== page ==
Mandiant: X Account Hacked in Brute-Force Attack Linked to ClinkSink Campaign

Mandiant had its X account (formerly Twitter) hacked on January 3rd, 2024.

Mandiant’s investigation unveiled that the attack was part of a larger operation known as “ClinkSink,” which employed a “Drainer-as-a-Service” (DaaS) model to steal Solana cryptocurrency.

Mandiant, a renowned cybersecurity firm and Google subsidiary found itself facing the very threat it combats on January 3rd, 2024. In an ironic twist, Mandiant’s own X account (formerly Twitter) was compromised through a brute-force attack, highlighting the ever-present vulnerability of even the most well-defended systems.

Google's Mandiant Cybersecurity X (Twitter) Hacked for Crypto Scam
Hacked X account of Mandiant (

The Breach: Phishing for Profits

The attacker, leveraging a brute-force method, cracked Mandiant’s X account password and gained access. With control in hand, the perpetrator swiftly transformed the account into a malicious tool, spewing links to a cleverly disguised phishing webpage.

This page mimicked a legitimate X login portal, luring unsuspecting users to enter their credentials. Upon entering their information, users were unknowingly redirected to a hidden page that would siphon their cryptocurrency funds if signed in – a digital heist unfolding right under the noses of cybersecurity experts.

“On January 3, 2024, Mandiant’s X social media account was taken over and subsequently used to distribute links to a cryptocurrency drainer phishing page. Working with X, we were able to regain control of the account and, based on our investigation over the following days, we found no evidence of malicious activity on, or compromise of, any Mandiant or Google Cloud systems that led to the compromise of this account.”


ClinkSink: The Drain Behind the Curtain

In a commendable display of transparency, Mandiant publicly acknowledged the breach and shared its findings in a detailed blog post published on Wednesday 11, 2024. The cybersecurity giant revealed that a “weak password” was the likely culprit, emphasizing the importance of password best practices. Additionally, they confirmed that only their X account was compromised and no other systems were breached.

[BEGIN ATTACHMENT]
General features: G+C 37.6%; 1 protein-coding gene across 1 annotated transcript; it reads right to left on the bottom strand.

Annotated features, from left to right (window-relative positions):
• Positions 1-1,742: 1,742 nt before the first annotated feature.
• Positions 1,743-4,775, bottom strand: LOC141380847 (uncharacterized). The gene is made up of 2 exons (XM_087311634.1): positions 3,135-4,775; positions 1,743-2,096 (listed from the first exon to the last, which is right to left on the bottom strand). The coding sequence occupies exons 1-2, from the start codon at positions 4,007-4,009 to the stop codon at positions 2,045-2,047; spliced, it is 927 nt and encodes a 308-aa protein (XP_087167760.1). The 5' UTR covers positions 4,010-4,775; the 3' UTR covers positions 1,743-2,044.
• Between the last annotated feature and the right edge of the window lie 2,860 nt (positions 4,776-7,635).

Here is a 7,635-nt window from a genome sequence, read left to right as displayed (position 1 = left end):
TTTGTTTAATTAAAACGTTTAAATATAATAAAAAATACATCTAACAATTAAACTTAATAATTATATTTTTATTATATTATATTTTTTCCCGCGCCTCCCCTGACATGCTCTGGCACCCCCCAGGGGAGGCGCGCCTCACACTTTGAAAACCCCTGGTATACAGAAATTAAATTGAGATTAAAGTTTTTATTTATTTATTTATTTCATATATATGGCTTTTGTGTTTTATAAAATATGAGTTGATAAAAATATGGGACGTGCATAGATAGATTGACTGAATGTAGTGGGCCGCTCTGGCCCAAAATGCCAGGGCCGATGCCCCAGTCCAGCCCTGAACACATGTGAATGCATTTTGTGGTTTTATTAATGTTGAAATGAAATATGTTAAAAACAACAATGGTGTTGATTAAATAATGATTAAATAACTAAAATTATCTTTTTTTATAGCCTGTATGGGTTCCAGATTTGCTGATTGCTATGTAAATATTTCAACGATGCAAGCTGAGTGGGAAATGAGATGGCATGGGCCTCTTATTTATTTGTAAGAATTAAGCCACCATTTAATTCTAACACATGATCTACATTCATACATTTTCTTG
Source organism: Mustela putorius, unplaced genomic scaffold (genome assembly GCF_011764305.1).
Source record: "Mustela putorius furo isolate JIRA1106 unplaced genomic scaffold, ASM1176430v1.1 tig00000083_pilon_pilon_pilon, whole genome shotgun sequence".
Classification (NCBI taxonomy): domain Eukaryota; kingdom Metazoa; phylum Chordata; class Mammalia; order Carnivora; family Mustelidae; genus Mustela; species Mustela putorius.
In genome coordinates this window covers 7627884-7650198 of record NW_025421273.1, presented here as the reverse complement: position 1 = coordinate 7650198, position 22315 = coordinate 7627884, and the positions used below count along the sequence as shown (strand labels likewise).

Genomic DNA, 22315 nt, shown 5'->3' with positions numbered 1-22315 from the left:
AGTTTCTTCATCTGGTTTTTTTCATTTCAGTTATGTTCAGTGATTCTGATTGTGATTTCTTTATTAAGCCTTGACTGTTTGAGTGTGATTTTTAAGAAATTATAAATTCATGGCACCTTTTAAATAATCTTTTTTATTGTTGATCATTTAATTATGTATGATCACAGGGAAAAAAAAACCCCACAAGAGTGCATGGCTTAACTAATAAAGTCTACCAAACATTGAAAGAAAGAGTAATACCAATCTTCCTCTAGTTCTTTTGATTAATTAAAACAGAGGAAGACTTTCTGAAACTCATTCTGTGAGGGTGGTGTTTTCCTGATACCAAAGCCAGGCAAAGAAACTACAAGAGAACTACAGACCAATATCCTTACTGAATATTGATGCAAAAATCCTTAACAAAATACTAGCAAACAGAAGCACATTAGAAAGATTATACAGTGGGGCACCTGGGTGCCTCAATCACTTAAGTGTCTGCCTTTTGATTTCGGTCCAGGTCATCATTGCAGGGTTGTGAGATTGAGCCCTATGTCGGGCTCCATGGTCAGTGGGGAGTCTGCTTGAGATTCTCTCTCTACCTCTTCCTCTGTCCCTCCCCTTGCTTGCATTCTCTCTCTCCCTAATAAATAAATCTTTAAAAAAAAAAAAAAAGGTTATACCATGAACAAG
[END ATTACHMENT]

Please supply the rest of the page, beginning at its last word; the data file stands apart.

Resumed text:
Mandiant’s investigation also revealed the attack was part of a larger operation dubbed “ClinkSink.” This campaign utilized a “Drainer-as-a-Service” (DaaS) model, where pre-built phishing kits and tools are readily available for purchase by cyber criminals. ClinkSink specifically targeted owners of Solana cryptocurrency, a popular blockchain platform.

According to the company, so far, malicious threat actors have stolen hundreds of thousands of dollars worth of Solana cryptocurrency assets in the recent ClinkSink drainer campaigns.

A Telegram channel part of the ClinkSink attack campaign (Screenshot: Mandiant)

A Defender Breached: Lessons Learned

While Mandiant eventually regained control of its X account and the immediate threat was neutralized, the incident served as a harsh reality check and points out several crucial cybersecurity lessons:

  • No one is invincible: Even the most secure systems are vulnerable to determined attackers.
  • Password hygiene is paramount: Strong, unique passwords and robust two-factor authentication are essential defence mechanisms.
  • Vigilance is key: Constant monitoring and quick response are crucial in mitigating damage from cyberattacks.

Nevertheless, this is not the first time that a cybersecurity firm fell prey to hackers or was targeted by malicious threat actors. In March 2023, a Swiss technology and cybersecurity company, Acronis, experienced a data breach, with over 21 GB of files and folders being leaked by a hacker known as Kernelware.

In February 2023, the Singapore-based Group-IB cybersecurity firm revealed that it has been constantly targeted by malicious threat actors based in the People’s Republic of China. In February 2021, the French cybersecurity company Stormshield suffered a data breach in which its source code and customer data were stolen by unknown hackers.

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